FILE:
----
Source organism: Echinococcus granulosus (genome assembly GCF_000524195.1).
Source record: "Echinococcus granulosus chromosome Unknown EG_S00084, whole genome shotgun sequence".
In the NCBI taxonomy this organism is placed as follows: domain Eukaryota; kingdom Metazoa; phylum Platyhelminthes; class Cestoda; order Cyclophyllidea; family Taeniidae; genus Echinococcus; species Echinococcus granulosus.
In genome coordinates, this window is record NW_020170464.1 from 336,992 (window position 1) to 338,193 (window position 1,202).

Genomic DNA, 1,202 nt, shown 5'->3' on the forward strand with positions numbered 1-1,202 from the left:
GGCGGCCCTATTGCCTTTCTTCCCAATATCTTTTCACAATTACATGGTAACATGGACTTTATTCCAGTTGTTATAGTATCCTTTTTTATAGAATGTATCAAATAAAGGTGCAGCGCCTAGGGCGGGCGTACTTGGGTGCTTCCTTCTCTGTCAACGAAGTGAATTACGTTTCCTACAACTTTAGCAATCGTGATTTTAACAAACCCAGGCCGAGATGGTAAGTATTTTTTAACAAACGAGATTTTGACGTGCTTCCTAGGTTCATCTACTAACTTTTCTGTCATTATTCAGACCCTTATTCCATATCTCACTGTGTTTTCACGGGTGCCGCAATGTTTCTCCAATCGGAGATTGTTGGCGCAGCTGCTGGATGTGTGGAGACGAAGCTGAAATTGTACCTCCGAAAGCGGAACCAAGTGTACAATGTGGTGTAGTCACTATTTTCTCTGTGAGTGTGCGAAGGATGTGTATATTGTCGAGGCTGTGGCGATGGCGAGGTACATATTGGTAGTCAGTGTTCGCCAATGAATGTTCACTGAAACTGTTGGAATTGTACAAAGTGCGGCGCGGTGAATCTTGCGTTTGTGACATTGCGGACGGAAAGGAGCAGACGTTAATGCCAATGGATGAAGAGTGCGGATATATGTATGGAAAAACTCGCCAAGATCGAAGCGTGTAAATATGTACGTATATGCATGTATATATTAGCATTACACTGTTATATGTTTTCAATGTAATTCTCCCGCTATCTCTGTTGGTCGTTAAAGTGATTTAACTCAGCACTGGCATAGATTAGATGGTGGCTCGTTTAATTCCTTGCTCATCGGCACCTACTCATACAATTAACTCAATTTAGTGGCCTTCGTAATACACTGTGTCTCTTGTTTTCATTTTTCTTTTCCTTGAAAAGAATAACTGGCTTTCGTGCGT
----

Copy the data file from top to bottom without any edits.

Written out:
Source organism: Echinococcus granulosus (genome assembly GCF_000524195.1).
Source record: "Echinococcus granulosus chromosome Unknown EG_S00084, whole genome shotgun sequence".
In the NCBI taxonomy this organism is placed as follows: domain Eukaryota; kingdom Metazoa; phylum Platyhelminthes; class Cestoda; order Cyclophyllidea; family Taeniidae; genus Echinococcus; species Echinococcus granulosus.
In genome coordinates, this window is record NW_020170464.1 from 336,992 (window position 1) to 338,193 (window position 1,202).

Genomic DNA, 1,202 nt, shown 5'->3' on the forward strand with positions numbered 1-1,202 from the left:
GGCGGCCCTATTGCCTTTCTTCCCAATATCTTTTCACAATTACATGGTAACATGGACTTTATTCCAGTTGTTATAGTATCCTTTTTTATAGAATGTATCAAATAAAGGTGCAGCGCCTAGGGCGGGCGTACTTGGGTGCTTCCTTCTCTGTCAACGAAGTGAATTACGTTTCCTACAACTTTAGCAATCGTGATTTTAACAAACCCAGGCCGAGATGGTAAGTATTTTTTAACAAACGAGATTTTGACGTGCTTCCTAGGTTCATCTACTAACTTTTCTGTCATTATTCAGACCCTTATTCCATATCTCACTGTGTTTTCACGGGTGCCGCAATGTTTCTCCAATCGGAGATTGTTGGCGCAGCTGCTGGATGTGTGGAGACGAAGCTGAAATTGTACCTCCGAAAGCGGAACCAAGTGTACAATGTGGTGTAGTCACTATTTTCTCTGTGAGTGTGCGAAGGATGTGTATATTGTCGAGGCTGTGGCGATGGCGAGGTACATATTGGTAGTCAGTGTTCGCCAATGAATGTTCACTGAAACTGTTGGAATTGTACAAAGTGCGGCGCGGTGAATCTTGCGTTTGTGACATTGCGGACGGAAAGGAGCAGACGTTAATGCCAATGGATGAAGAGTGCGGATATATGTATGGAAAAACTCGCCAAGATCGAAGCGTGTAAATATGTACGTATATGCATGTATATATTAGCATTACACTGTTATATGTTTTCAATGTAATTCTCCCGCTATCTCTGTTGGTCGTTAAAGTGATTTAACTCAGCACTGGCATAGATTAGATGGTGGCTCGTTTAATTCCTTGCTCATCGGCACCTACTCATACAATTAACTCAATTTAGTGGCCTTCGTAATACACTGTGTCTCTTGTTTTCATTTTTCTTTTCCTTGAAAAGAATAACTGGCTTTCGTGCGT